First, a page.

There are countless ways hair can go awry in summer, whether it’s withering beneath the harsh sunlight or turning green soaked in chlorine. But those strands that have been painstakingly dyed in a salon chair are particularly prone to that summertime fade. In light of this, we turned to colorist Aura Friedman, the authority on maintaining platinum and pastel lengths, for six tips on keeping your color vibrant all season, come sun or sea.
Keep the hair healthy.
Long-lasting color starts at the salon—with a colorist who protects each strand. “Above all, having healthy hair is the most important thing to keeping your color bright and vibrant,” Friedman says. She recommends bond-building products like Brazilian Bond Builder, which, when added to dyes and used to condition at home, can help “keep the hair strong, which in turn lets the color last longer.”
Use coconut oil as hair sunscreen.
According to Friedman, coconut oil has a natural SPF of about 6—not enough for your skin, of course, but a perfect poolside hair protectant that doubles as a hydrating treatment. “It’ll help prevent fading and keep the moisture in your hair,” she says. “You can do a conditioning treatment just sitting at the pool—killing two birds with one stone!”
Wet and condition before hitting the water.
The salt in seawater fades color fast, while the chlorine in pool water can also discolor the hair, usually imparting a sickly green tinge. So Friedman suggests thoroughly wetting your hair and applying conditioner before diving into either. “Without conditioner, your hair will absorb the chlorine and bleach in the water, and if your hair is really damp, it will absorb less of the water,” she says, adding that coconut oil helps repel the water, too.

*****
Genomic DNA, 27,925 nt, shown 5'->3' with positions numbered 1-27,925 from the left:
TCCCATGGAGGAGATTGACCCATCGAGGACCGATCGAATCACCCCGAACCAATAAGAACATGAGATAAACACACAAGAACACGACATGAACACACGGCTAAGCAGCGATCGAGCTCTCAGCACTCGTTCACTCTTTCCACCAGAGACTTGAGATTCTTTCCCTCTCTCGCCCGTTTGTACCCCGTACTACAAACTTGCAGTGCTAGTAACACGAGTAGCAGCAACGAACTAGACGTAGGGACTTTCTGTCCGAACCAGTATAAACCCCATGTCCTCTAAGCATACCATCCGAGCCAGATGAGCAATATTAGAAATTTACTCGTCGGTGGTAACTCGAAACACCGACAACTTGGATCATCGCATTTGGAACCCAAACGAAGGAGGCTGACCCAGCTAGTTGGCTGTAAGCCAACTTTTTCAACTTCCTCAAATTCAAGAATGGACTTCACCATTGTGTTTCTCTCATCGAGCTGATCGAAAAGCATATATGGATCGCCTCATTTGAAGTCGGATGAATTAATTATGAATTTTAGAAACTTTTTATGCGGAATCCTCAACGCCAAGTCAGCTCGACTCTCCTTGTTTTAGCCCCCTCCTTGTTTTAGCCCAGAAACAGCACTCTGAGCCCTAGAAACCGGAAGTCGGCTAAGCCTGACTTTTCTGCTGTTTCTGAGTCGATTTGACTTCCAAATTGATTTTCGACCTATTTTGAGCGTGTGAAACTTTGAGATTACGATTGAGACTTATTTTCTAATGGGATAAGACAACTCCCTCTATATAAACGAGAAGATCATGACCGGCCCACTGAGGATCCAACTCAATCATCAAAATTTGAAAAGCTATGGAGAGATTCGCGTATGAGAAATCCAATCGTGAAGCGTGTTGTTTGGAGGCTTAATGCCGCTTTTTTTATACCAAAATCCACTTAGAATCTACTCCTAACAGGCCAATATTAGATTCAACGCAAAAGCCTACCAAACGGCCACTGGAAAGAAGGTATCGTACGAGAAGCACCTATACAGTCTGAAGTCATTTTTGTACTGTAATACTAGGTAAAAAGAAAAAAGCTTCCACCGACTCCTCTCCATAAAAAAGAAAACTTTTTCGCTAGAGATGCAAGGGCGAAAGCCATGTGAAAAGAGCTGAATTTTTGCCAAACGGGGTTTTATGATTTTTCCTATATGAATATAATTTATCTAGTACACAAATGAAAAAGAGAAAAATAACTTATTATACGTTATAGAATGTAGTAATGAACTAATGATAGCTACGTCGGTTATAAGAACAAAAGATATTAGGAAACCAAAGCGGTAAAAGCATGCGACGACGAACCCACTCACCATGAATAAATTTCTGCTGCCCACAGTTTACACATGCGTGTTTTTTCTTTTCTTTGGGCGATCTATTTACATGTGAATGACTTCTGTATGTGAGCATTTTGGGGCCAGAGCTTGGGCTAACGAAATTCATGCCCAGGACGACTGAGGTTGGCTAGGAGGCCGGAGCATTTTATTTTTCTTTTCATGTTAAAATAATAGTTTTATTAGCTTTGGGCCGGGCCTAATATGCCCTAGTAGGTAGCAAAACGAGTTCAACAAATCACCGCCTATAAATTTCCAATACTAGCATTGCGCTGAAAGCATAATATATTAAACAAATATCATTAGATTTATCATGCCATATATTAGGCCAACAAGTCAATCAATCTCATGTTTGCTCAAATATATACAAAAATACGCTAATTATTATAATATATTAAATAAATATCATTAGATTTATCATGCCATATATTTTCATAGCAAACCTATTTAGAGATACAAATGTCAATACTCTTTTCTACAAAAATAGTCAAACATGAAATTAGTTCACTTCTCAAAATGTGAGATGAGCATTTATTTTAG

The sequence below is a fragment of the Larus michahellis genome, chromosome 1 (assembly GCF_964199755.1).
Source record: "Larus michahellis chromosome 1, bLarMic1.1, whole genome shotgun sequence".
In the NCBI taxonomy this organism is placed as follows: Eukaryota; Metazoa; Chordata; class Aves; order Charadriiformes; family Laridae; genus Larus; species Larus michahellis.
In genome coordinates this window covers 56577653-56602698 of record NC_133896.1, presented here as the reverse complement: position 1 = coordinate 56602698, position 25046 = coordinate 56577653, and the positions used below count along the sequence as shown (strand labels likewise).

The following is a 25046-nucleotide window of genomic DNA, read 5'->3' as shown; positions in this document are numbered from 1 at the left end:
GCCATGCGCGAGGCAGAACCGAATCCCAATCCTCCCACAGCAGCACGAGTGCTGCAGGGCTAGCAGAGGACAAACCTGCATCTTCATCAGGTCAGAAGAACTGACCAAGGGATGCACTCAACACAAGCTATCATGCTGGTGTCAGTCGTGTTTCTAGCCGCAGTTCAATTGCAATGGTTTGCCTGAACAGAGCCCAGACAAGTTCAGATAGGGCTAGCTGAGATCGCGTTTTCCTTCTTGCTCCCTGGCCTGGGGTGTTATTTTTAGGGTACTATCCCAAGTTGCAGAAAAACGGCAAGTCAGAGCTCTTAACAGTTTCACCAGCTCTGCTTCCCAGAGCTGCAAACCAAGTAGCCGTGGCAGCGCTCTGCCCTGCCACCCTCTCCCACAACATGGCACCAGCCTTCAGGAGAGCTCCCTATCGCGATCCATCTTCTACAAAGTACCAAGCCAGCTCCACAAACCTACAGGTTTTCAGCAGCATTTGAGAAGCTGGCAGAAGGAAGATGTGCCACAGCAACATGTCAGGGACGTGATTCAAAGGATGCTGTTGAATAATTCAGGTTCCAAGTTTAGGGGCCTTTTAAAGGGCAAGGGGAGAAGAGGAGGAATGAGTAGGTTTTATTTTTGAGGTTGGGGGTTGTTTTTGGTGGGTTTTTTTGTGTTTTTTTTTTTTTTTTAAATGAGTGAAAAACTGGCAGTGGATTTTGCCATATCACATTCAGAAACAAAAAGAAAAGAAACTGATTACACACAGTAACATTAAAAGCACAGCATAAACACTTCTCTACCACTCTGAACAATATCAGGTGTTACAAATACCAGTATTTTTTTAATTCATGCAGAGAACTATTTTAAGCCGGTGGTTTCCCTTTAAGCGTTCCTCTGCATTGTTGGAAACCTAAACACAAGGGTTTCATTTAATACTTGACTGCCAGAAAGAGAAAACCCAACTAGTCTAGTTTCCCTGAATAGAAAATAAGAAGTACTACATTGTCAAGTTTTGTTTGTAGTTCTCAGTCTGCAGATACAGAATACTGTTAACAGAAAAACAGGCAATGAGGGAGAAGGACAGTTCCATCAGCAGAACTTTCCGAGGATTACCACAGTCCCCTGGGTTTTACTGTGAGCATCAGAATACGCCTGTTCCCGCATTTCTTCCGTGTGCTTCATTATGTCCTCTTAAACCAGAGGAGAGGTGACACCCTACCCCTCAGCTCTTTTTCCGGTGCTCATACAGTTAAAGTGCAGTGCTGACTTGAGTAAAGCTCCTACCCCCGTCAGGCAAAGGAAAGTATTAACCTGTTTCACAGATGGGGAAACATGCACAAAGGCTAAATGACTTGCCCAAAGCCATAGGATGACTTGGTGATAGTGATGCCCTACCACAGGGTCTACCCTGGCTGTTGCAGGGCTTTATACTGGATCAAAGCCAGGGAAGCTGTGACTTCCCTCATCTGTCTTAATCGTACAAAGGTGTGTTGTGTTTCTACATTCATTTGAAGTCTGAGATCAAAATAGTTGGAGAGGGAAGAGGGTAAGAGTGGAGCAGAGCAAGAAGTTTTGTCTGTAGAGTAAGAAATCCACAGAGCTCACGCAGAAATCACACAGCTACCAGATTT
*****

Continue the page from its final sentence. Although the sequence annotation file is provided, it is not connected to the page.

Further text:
Choose a cleansing cream over a shampoo.
One of the rules to preserving your color, according to Friedman, is to keep the hair cuticle closed, which prevents the dye from seeping out. “A cleansing cream won’t open your cuticle as much, and it doesn’t have any harsh laurel sulfates that can make the color come out,” Friedman explains. “It’s gentler on the hair and more moisturizing—the key in the summer is to keep your hair moisturized.”
Stick to cold-water rinses.
Though the hot, humid weather creates more reason to shower, it’s better to keep shampooing to a minimum—particularly for single- or double-processed hair—and rely on cool-water rinses instead. “I know—it’s summer, people get hot and sweaty and the hair gets dirtier,” Friedman says. “But rinsing with cool water really helps in the summer because it keeps the cuticle closed, which will keep your hair from fading.”
Try a cuticle-sealing vinegar rinse.
To further protect each strand, Friedman suggests a quick DIY trick: “At the end of your shower, an apple cider vinegar rinse will shut your cuticle and give your hair shine. Take a gallon of cool water and put a cap or so of vinegar in it, then pour it over your head once a week, as an acidic rinse.”
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